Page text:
But all the other aspects are covered while you are learning a piece of music from your very first piece.
Harmony is the most bigger and deep part of music theory.
Even if you are a professional musician, playing intensively since the age of 3, like Mozart or Jacob Collier, you still need at least 3 lives to be sure that you have learned and integrate the entire spectrum of harmony, which mean that we learn constantly, we discover constantly which is amazing don’t you think?
Ok, but what is Harmony?
In a few words, harmony could be explained by the combination of notes or pitches.
If you play one note on its own, it will have an atmosphere, mostly created by your brain or your mood of the moment. If you combine that note with others, it will create another atmosphere, depending on the note you choose.
The options are endless!
“Mary had a little lamb” that can sound, sad, mysterious, jolly, bright, suspended, scary,… just by playing the exact same melody but adding different notes to it.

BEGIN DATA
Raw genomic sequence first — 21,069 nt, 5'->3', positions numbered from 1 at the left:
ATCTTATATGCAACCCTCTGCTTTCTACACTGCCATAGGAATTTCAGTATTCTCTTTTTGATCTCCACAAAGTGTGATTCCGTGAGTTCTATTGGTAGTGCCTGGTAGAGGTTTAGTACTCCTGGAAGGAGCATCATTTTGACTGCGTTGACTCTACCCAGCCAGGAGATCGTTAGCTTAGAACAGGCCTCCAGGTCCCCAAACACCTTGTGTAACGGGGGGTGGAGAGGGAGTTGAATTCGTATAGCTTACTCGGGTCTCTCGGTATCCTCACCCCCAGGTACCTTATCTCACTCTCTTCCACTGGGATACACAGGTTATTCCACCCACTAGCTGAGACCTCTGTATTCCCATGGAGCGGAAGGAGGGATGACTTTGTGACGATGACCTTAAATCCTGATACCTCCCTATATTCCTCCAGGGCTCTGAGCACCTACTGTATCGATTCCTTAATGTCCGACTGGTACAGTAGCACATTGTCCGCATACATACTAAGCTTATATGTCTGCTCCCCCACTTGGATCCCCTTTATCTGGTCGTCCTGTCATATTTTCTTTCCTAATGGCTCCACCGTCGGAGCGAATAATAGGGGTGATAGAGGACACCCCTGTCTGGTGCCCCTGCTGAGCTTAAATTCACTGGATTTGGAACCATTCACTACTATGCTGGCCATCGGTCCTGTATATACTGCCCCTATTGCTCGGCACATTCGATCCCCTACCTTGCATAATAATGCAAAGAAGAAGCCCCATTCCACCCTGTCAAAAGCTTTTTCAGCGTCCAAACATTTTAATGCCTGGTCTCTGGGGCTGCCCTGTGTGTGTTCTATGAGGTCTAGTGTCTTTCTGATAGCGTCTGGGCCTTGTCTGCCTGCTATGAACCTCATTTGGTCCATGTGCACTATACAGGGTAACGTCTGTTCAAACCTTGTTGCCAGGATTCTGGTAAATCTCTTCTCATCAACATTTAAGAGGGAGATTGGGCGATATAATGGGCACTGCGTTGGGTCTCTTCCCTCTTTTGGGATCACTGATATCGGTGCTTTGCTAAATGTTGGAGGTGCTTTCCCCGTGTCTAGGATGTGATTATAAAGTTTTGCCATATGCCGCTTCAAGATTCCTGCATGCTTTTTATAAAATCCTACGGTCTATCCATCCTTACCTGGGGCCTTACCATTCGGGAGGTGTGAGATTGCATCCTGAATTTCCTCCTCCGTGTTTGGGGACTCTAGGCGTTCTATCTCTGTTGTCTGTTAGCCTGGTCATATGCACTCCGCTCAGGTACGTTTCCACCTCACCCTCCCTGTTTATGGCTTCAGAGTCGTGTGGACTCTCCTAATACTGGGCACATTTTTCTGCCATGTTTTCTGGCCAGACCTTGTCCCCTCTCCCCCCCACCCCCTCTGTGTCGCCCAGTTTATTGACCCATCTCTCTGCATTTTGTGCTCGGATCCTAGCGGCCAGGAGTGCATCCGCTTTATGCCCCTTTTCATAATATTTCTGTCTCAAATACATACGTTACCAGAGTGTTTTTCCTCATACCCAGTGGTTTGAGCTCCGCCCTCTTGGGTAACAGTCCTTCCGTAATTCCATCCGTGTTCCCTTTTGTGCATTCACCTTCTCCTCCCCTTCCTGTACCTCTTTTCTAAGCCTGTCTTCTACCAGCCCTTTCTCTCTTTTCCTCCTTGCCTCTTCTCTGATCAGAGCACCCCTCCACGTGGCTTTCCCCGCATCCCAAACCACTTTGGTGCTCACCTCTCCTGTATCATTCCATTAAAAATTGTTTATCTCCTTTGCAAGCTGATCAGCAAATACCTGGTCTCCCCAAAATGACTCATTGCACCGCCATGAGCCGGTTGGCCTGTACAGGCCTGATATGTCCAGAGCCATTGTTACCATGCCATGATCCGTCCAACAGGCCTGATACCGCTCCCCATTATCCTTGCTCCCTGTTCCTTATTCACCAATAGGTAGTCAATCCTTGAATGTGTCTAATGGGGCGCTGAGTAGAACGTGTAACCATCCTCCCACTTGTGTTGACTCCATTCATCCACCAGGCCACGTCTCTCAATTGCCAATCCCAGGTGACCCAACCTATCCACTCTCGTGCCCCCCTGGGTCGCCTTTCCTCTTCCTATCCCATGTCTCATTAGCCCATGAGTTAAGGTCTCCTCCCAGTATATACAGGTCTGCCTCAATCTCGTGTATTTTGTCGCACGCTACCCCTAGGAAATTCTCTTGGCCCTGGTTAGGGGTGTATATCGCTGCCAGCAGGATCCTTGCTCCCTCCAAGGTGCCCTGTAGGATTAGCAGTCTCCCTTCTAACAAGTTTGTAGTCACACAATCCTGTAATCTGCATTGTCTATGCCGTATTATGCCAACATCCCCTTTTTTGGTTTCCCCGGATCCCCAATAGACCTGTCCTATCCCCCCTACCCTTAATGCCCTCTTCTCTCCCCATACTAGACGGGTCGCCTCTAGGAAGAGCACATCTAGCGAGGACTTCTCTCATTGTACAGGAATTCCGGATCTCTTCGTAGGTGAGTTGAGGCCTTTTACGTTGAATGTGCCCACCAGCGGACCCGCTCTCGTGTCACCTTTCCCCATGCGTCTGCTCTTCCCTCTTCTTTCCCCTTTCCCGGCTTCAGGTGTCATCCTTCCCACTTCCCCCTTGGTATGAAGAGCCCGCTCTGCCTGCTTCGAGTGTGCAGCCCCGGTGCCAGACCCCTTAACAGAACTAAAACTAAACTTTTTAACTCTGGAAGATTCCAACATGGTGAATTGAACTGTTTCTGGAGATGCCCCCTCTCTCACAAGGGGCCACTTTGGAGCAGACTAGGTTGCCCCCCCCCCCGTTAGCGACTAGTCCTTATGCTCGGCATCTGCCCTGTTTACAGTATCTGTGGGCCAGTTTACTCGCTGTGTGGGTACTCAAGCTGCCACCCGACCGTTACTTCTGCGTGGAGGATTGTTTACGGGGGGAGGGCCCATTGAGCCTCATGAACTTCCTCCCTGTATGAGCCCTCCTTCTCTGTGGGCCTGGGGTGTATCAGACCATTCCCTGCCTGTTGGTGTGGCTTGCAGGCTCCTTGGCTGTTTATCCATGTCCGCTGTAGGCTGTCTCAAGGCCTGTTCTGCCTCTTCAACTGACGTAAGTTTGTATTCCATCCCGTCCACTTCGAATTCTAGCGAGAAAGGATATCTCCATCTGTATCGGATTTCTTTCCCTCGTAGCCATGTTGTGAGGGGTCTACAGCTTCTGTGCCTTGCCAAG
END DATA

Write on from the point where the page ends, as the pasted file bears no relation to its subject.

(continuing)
Everything is a question of context, what sounds good in a certain context can sound totally off in another situation.
How to learn harmony? How to make it fun?
Well, first of all, we need to understand the fact that harmony or music theory has to be learned from an early stage analyzing the piece you play. As a teacher, I help you by explaining why the composer chooses those combinations of notes instead of others. Exploration is very important as well. What if we change those combinations?
A very good way is by improvisation.
Improvisation, with my help, is also very important and helps you to open your ears to this wonderful language that music is.
Improvisation is not scary, and should be taken step by step with my assistance!
When a student comes for a lesson with a very small melody that they created between 2 lessons, I’m very impressed and always very happy!